>Are the Chargers and Titans this much improved or are the Texans regressing? Granted Houston won both games but both in frantic, comeback fashion and while I have little doubt in the Houston’s offense, it’s surprisingly the defense that seems a step behind. Though it’s only been two games, Houston has forced just one turnover and allowed a total of 52 points for an average of 26 a game (which can be adjusted to 22.5 due to the TD the Titans off an interception Sunday).

>Meanwhile the Titans appear to at least be back in the discussion of average football teams. Beating Pittsburgh may or may not be an impressive feat, but taking Houston into overtime is. I just question their potential with a poor QB in Locker. Let’s just call him the Charlie Brown of the AFC.

Cardinals 25 Lions 21

>Still not sure if Carson Palmer is the second-coming of Kurt Warner, but the Cardinals seem to actually compete with him at signal-caller. Here’s another NFL-character comparison; Larry Fitzgerald to Oliver Twist. Is there a more underprivileged player than Fitzgerald? Granted, he got to go to the big dance in 2008 where he did everything he could to win a ring, but his window is running out. It’ll go down as one of the saddest cases of talent exhaustion in NFL history.

>Reggie Bush’s injury has the Lion’s holding their breath, but Calvin Johnson doesn’t. Megatron continues to play off the charts. Losing to Arizona certainly won’t help Detroit keep pace in arguably the toughest division in the NFL.

Saints 16 Buccaneers 14

>The Saints defense does appear to be back with the return with Sean Payton, as it has allowed just 31 points in the first two games. Drew Brees had a rare off day, but New Orleans still pulled off the win. Looks like the Saints will be playoff contenders once again in 2013.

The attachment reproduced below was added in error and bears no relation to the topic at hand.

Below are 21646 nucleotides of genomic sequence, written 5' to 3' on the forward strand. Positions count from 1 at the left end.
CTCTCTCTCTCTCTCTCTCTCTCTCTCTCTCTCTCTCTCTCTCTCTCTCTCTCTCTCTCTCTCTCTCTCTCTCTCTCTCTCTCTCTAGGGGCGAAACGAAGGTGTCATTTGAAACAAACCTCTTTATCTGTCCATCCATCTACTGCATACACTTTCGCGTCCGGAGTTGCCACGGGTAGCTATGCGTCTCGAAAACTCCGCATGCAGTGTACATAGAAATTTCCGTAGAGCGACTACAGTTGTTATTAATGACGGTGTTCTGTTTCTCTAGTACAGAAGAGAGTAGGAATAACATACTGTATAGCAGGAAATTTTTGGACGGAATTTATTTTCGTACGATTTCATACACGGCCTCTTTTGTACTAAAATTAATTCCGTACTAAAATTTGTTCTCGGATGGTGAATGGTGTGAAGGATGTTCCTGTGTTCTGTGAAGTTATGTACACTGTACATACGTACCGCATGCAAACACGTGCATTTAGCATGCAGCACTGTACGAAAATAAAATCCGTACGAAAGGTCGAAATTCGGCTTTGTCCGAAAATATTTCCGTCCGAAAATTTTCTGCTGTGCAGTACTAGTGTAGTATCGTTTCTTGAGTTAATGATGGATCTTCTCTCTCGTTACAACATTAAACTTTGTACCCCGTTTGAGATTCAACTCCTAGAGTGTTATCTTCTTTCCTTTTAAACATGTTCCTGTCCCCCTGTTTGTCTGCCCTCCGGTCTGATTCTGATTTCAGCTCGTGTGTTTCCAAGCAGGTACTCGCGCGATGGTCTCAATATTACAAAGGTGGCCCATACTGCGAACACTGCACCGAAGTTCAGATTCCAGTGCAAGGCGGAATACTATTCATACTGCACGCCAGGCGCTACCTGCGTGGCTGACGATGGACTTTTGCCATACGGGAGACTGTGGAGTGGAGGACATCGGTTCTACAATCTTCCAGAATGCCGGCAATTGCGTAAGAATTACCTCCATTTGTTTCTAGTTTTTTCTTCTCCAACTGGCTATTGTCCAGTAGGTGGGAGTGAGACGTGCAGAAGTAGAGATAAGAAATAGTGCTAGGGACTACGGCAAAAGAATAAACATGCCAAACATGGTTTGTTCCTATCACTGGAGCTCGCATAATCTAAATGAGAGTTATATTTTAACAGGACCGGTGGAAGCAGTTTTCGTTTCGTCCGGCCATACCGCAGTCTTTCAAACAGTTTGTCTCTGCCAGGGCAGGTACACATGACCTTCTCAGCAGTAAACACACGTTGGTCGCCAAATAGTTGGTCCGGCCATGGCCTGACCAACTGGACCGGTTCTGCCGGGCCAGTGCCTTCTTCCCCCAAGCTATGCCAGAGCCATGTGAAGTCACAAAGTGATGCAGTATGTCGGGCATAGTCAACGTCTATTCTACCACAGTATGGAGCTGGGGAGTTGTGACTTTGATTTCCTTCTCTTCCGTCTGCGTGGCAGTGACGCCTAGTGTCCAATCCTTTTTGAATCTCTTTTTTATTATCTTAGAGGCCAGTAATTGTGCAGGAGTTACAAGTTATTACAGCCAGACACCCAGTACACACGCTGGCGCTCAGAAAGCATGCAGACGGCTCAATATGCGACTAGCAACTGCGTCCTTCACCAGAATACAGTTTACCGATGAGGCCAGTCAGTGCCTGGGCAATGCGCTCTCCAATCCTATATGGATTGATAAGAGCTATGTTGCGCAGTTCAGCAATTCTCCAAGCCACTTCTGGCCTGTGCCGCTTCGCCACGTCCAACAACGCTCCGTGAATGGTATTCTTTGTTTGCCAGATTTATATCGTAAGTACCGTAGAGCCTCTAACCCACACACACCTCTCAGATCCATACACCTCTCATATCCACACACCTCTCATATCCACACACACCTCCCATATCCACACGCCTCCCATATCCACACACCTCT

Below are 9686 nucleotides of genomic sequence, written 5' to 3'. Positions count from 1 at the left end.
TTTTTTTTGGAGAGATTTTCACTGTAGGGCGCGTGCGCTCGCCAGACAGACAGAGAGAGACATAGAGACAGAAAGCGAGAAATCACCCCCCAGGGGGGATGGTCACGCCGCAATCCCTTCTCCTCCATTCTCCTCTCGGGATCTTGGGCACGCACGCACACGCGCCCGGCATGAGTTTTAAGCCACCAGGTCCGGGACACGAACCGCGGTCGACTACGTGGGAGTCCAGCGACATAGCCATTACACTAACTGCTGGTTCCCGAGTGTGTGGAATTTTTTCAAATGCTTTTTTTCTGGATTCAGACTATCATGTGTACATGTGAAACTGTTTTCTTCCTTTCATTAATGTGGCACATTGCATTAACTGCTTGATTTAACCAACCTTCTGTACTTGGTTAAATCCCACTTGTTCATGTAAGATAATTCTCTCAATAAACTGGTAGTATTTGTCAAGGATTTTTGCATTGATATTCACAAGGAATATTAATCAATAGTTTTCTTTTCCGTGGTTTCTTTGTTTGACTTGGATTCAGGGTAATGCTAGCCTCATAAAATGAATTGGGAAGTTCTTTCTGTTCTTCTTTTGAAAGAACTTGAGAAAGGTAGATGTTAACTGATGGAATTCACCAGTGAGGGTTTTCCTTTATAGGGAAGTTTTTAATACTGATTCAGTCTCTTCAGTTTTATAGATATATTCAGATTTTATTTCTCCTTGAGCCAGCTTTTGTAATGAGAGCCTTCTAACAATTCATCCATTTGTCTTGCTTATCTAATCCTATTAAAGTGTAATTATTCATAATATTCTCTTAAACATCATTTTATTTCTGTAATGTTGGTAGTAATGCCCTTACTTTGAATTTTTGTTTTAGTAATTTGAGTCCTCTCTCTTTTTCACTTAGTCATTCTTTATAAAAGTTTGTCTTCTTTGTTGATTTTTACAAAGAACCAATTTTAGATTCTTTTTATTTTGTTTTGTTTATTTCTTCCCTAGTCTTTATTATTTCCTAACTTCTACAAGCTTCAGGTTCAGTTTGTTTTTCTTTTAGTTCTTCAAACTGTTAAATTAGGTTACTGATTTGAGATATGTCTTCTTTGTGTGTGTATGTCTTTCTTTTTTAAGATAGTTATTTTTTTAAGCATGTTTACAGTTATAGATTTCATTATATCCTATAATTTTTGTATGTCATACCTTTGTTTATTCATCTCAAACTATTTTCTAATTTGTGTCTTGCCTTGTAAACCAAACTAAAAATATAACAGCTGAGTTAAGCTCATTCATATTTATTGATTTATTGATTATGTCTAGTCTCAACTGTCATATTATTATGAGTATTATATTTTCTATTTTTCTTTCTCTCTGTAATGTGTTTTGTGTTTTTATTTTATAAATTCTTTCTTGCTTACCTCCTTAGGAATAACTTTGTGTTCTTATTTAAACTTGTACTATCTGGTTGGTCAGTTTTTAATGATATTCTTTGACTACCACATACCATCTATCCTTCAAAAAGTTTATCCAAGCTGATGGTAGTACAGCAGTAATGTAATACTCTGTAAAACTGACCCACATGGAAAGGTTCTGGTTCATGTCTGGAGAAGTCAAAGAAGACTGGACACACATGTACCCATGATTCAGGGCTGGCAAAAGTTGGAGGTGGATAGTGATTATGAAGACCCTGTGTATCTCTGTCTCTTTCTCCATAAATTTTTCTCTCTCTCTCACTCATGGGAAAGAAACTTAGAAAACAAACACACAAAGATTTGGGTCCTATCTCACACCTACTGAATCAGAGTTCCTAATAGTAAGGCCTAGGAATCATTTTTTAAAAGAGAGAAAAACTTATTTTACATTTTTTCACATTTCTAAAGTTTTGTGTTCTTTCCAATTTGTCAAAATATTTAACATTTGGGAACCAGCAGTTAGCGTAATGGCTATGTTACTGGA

>The Bucs defense does appear to be ascending into the next level with the addition Darrelle Revis and the development of their young linebackers. Did you see Mason Foster’s pick-6? Very Harrison-esque. But then there’s Josh Freeman messing up what appears to be a good thing and asking to be traded…so close, yet so far.

Raiders 19 Jaguars 9

>In what has to be one of the worst matchups of the young century, the Raiders pulled off an easy win against what has to be one of the worst teams in recent memory. Condolences to anyone who didn’t have this one blacked out.

>Suck for Luck ended up being the 2011 Colts’ mantra…so does that make the Jags’ “Ready for Teddy”?

Broncos 41 Giants 23

>This was supposed to be one of the better games of the year and instead, Raiders Jags ended up being closer. Granted, the first half of this one was closely contested, but Peyton and the Broncos ended up doing whatever they wanted in the second half just like last week against Baltimore.